A recurring theme in many of the essays is the soul searching that these women go through in evaluating whether their career choices have led them to a “successful” scientific career. For many, the academic professorship is the ultimate successful career choice—a career that they perceive requires a 24/7 devotion to science and other obligations that are incompatible with a healthy family life. What comes through in many of the essays is the guilt and self-questioning these women undergo when they choose an alternative career path that they perceive does not fit the mold that they once revered. Some of the essayists who have stepped away from scientific-research-oriented careers wonder whether they are truly scientists anymore. There is a sense that, by choosing an alternative career, they are disappointing their mentors or possibly not achieving the level of success that will aid in further progress for women in science.
The younger women scientists who contributed to the book struggle with this issue more than those women who have had more time to be comfortable with and value their own career choices. The irony of all of this is that I found the book to be a wonderful compilation of the breadth of career options that these women have found that have provided them personal and professional satisfaction. Monosson suggests that “a broader and more inclusive definition of success (beyond attainment of tenure) might lead to a more inclusive and more welcoming scientific community,” one that embraces a wider range of scientists in a variety of roles. Through the stories told by her essayists she makes a compelling case for why such a change is so important.
It is interesting and important to note that while many of the women scientists who contributed to this book have often questioned whether they made the right professional choices while juggling the demands of parenthood, there is one thing that none of them doubts: All believe that motherhood was the right choice for them. There is also an overwhelming sense that they believe they have been good mothers to their children. The essays glow with the pride and joy that these woman feel about raising their children—even with all the career challenges and struggles. In one case, a mother and her two daughters wrote essays for the book, each daughter reflecting on how the mother’s science career impacted her upbringing. The feelings of many essayists in the book are expressed by Teresa Wizemann of Merck & Co.: “Bringing up a child and bringing up a career are remarkably similar. ... They are often exhausting, sometimes heartbreaking, rarely predictable, but tremendously rewarding. Motherhood is the grandest experience. Don’t miss out. And remember that you are not alone in your eternal quest for balance.”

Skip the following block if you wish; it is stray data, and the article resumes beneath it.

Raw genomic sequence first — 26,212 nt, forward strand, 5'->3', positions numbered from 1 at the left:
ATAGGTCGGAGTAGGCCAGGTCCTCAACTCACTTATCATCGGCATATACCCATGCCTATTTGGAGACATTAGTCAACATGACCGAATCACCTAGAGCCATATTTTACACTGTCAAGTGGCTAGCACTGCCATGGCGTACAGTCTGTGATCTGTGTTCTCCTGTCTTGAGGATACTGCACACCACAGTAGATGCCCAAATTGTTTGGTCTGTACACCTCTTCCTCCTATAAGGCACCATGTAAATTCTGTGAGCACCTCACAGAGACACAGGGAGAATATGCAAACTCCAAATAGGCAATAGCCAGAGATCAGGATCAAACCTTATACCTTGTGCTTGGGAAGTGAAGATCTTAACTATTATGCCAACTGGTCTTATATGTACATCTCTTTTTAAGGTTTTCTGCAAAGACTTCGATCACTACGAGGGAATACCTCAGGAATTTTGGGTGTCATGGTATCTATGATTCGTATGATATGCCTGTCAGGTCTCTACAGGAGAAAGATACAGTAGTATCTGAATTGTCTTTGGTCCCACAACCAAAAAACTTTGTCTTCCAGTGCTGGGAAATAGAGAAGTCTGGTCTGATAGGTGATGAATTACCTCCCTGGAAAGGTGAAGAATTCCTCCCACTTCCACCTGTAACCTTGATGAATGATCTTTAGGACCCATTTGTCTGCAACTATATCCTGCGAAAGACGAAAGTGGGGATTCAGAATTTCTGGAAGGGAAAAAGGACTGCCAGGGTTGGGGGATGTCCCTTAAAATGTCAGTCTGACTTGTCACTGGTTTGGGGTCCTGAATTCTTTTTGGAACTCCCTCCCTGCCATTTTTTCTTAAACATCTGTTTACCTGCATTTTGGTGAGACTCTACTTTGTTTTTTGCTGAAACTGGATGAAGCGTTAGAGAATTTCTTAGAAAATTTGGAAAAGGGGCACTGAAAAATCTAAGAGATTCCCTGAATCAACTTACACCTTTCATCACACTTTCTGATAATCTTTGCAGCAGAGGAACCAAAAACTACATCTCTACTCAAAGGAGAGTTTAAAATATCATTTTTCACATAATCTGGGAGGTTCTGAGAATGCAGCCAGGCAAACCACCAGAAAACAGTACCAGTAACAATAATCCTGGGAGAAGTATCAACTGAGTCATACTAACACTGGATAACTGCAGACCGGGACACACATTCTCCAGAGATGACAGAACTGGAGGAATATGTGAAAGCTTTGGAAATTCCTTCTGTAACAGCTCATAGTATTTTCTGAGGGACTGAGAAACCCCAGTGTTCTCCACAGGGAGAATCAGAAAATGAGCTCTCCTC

Overall, I would recommend this book to anyone interested in the very personal side of the struggles and opportunities that accompany the decision of a collection of women scientists to have children. But the book also gets at a larger issue that goes beyond the topic of motherhood: the failure of our scientific culture, particularly in our academic institutions, to embrace and value the full range of career options beyond the professoriate that can lead to rewarding and satisfying professional and personal lives. For both reasons the book is a good read—even for those readers who will never be mothers.
Geraldine Richmond is Richard M. & Patricia H. Noyes Professor of chemistry at the University of Oregon.